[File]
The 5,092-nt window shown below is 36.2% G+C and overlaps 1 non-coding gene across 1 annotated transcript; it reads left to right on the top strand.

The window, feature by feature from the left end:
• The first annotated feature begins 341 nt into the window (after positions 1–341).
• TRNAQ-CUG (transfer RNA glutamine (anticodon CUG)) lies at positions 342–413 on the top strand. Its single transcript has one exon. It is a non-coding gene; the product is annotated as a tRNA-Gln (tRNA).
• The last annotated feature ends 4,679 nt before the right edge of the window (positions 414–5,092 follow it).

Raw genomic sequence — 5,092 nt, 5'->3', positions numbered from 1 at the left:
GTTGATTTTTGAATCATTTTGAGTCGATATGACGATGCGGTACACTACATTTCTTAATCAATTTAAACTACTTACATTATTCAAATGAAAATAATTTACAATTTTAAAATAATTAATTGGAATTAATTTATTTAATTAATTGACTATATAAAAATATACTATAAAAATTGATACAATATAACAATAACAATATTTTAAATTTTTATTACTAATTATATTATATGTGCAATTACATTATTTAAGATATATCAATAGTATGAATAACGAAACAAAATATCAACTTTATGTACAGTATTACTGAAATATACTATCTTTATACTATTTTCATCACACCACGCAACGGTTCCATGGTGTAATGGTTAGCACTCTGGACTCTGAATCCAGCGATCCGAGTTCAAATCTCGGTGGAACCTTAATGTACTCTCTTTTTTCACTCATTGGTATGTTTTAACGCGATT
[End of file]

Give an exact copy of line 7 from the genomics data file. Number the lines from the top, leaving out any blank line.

GTTGATTTTTGAATCATTTTGAGTCGATATGACGATGCGGTACACTACATTTCTTAATCAATTTAAACTACTTACATTATTCAAATGAAAATAATTTACAATTTTAAAATAATTAATTGGAATTAATTTATTTAATTAATTGACTATATAAAAATATACTATAAAAATTGATACAATATAACAATAACAATATTTTAAATTTTTATTACTAATTATATTATATGTGCAATTACATTATTTAAGATATATCAATAGTATGAATAACGAAACAAAATATCAACTTTATGTACAGTATTACTGAAATATACTATCTTTATACTATTTTCATCACACCACGCAACGGTTCCATGGTGTAATGGTTAGCACTCTGGACTCTGAATCCAGCGATCCGAGTTCAAATCTCGGTGGAACCTTAATGTACTCTCTTTTTTCACTCATTGGTATGTTTTAACGCGATT